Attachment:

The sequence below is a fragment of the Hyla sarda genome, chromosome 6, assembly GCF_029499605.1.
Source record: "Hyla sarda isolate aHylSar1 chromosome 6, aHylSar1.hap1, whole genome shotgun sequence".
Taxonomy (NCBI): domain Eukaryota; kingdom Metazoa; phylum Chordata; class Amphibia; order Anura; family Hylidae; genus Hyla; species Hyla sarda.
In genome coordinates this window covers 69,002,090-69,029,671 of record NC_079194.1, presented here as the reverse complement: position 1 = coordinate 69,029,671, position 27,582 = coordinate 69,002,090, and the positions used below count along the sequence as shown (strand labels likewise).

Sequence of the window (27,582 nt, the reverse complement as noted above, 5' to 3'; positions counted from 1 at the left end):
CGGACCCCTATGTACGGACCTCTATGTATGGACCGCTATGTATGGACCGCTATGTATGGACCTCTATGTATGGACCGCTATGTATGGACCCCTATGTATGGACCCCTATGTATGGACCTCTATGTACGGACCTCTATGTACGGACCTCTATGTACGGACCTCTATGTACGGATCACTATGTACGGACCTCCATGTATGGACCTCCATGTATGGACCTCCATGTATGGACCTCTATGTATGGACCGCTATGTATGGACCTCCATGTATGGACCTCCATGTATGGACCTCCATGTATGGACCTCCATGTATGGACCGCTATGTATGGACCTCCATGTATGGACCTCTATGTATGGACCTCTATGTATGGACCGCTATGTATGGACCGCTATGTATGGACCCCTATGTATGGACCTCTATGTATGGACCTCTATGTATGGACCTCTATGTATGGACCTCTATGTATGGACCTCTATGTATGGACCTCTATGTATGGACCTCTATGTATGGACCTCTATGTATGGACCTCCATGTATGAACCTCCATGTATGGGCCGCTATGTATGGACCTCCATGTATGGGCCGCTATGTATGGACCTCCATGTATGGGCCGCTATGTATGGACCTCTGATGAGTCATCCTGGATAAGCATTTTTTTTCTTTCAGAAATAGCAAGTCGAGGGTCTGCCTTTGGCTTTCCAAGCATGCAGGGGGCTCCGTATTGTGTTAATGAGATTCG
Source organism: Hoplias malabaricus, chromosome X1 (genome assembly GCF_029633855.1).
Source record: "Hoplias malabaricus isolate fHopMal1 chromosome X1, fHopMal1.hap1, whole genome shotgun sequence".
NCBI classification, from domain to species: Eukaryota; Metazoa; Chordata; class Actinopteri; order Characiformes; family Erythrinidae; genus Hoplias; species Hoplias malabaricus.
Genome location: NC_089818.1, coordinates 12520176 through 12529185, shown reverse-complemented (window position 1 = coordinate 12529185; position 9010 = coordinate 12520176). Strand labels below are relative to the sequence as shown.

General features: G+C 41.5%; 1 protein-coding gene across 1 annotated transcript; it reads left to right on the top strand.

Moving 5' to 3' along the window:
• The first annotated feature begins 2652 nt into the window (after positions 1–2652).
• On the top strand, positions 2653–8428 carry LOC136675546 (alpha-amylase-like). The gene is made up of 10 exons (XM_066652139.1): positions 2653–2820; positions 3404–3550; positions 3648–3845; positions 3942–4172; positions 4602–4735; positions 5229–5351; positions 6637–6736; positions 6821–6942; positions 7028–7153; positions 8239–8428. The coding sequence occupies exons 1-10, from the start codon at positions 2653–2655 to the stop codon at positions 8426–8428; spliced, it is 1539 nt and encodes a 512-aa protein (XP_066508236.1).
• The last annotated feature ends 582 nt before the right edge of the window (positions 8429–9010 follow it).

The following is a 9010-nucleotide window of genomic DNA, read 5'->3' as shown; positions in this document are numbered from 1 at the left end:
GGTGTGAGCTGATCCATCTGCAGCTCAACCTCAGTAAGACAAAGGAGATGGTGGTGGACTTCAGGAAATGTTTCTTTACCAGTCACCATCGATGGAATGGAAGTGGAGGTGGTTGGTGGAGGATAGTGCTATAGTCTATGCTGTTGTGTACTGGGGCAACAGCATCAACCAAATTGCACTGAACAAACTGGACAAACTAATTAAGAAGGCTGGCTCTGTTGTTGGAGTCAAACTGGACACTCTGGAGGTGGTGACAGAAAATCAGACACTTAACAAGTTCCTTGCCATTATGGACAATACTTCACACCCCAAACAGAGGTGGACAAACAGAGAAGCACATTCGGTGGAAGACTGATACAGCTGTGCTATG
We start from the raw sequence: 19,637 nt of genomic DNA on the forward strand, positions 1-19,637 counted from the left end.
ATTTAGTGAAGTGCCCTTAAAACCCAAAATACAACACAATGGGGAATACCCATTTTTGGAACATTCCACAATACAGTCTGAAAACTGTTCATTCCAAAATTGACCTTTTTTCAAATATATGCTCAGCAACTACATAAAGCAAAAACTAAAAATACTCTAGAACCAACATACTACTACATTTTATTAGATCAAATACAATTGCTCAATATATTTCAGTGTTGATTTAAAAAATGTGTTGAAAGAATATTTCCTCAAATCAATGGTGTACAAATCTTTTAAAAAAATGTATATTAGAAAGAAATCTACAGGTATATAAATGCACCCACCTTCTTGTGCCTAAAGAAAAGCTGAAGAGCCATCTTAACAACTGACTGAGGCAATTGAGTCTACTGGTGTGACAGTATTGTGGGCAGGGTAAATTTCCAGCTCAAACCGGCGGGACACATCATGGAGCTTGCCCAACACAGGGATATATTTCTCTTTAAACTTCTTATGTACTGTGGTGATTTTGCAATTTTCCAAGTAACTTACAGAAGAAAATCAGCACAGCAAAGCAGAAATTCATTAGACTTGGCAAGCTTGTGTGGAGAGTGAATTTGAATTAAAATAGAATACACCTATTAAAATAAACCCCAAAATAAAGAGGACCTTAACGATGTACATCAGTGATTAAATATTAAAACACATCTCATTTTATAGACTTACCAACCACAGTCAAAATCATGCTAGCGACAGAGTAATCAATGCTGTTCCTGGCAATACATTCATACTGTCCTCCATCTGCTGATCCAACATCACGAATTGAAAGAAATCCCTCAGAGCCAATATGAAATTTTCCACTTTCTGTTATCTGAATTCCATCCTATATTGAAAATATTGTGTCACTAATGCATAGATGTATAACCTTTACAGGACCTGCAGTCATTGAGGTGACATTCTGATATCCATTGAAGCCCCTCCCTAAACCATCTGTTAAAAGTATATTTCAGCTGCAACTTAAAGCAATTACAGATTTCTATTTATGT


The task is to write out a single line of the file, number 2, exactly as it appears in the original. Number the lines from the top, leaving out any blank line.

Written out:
Source record: "Hyla sarda isolate aHylSar1 chromosome 6, aHylSar1.hap1, whole genome shotgun sequence".